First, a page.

Now that we’re on the other side of the election, we can take stock of how the great big uncertainty is finally removed, and everything is clear. That probably doesn’t sound wholly accurate, does it? All we know is that Washington will be divided when new Congresspeople are sworn in in January (despite numerous races still not called). But to say that we know for certain the level of bipartisanship that will take root, or whether business confidence and consumer confidence will change, or how many White House investigations the House will be ordering up, or how our mercurial president will react, that’s a really big stretch.
Market prognosticators, ourselves included, bear some guilt for talking up the now-suddenly well-known statistic that, since 1950, the stock market has always gained in the 12 months following a midterm election. 17 for 17. The average gain for the S&P 500 over those 12-month periods has been +15%, considerably higher than the long-term annual average gain of 7%. Plus, the 4th quarter is generally very kind to investors.
It’s hard not to fall in love with those statistics. As this precedent has “gone viral” among the financial media, it has taken on a new life as a sort of backstop for the stock market, a reason to look ahead through the malaise of October to greener pastures on the other side of the election. Again, we are as guilty as the next guy in bringing this to the attention of our customers. That said, because we’re contrarians, we’ve begun to wonder whether this opinion has become consensus. Because we know that when an opinion is universally shared among the consensus, the opposite comes true, pretty much every time.
By now it might seem like we’ve changed our minds on whether the market is going to go up or down about 4 times just since this post began. Let us go on the record as saying that we still believe the most likely direction for the stock market is up, and the reasons are myriad. The U.S. economy is still strong, wage growth is starting to finally rise but hasn’t risen to the breaking point for corporate America, capital spending has taken off this year, stock market valuations are still cheap compared to bonds, and stocks remain underbought this cycle.
But it wouldn’t surprise us if the next 12 months play out slightly differently than a normal post-midterm election. Many concerns linger, and these are shared by the consensus, not just us, so they might very well be priced in. The Fed seems to be fixated on a path to raising rates faster than the bond market is prepared to accept. Relationships with our allies are still fractured, nationalism is still on the rise globally, and the trade war with China looks to be endless. Globally, economic growth is slowing, partly in response to the retracement of free trade, especially in China. And our country is every bit as divided as it was before the election. If anything, the election served as a reminder of just how entrenched our two parties have become, and how the hollowing out of the political middle continues unabated.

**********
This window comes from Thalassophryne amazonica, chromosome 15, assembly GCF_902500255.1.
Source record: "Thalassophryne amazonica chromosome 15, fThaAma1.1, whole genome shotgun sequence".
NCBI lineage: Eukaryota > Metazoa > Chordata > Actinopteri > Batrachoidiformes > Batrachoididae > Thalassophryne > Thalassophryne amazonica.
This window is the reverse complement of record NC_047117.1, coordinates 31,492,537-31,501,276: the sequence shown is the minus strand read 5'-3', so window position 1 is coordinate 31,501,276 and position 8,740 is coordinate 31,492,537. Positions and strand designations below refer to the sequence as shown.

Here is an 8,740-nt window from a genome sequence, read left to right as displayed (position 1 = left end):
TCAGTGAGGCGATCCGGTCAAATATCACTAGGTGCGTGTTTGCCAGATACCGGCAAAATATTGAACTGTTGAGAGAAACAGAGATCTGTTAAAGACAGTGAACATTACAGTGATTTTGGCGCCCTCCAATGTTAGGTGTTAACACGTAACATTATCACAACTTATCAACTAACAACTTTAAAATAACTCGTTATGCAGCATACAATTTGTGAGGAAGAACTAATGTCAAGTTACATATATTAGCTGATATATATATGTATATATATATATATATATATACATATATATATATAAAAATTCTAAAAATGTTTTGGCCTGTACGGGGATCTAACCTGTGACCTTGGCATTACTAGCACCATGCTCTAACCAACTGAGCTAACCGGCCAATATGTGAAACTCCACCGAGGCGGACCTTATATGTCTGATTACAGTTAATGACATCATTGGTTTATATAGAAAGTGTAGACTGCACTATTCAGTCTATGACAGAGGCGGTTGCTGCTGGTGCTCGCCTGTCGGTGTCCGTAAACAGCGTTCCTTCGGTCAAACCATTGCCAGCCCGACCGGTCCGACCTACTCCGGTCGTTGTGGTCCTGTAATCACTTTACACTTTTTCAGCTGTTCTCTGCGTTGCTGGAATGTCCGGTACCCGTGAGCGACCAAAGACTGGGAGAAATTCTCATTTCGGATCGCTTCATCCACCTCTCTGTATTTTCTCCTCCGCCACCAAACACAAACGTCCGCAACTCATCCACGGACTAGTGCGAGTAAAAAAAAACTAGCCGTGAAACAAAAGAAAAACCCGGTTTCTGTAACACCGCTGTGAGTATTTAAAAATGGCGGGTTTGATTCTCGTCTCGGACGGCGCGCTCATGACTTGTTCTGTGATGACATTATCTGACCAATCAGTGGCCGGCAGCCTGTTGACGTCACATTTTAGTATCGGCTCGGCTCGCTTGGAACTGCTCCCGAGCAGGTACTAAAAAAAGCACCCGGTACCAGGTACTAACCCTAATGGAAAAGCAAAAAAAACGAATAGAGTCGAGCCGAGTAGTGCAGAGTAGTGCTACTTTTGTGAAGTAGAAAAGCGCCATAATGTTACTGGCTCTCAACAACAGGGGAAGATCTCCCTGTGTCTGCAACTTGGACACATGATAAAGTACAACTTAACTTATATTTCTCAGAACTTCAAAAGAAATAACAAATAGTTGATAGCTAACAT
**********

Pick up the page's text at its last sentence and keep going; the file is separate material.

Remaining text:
Again, we still think the eventual path will be upward. But there is another interesting statistic about those 17 post-midterm election periods. At some point during the 12 beautiful months, the stock market drops 11.3%, on average. It could be right after the election, early in the following year, or in the fall of the following year. Despite that sharp drop, the market eventually works its way back up into the black for the November-November period. The one major exception was in 1986-87. The market rallied strongly before the infamous crash of October, 1987, known as Black Monday. The market had performed so well before the crash that it eked out a 2% gain for the 12-month November-November period. The second worst correction in post-midterm periods was after the 2010 midterm election…in August, 2011, when the market fell 20%. While that was a long time ago, it was already 2 ½ years into the current bull market!
Which reminds us that we are in Year 10 of this bull market, by most measures now the longest-running bull market ever. Cycles don’t last forever. While we see good reasons to believe that the bull market has not yet ended, we also know that volatility in the stock market increases as bull markets age. Look no further than the 1990s. Sharp stock declines became a regular occurrence between 1997 and 1999, even as the stock market posted annual gains of 20%+ every year. Amidst those corrections, tech stocks always fell way more than the market. The sharp correction in high-flying tech stocks in October was eerily reminiscent. It’s noticeable that safety stocks, many of which are among Monarch’s core stocks, have performed well in the last few months.
So, if there’s a coherent message in this, be prepared for a wild ride! As you should always be!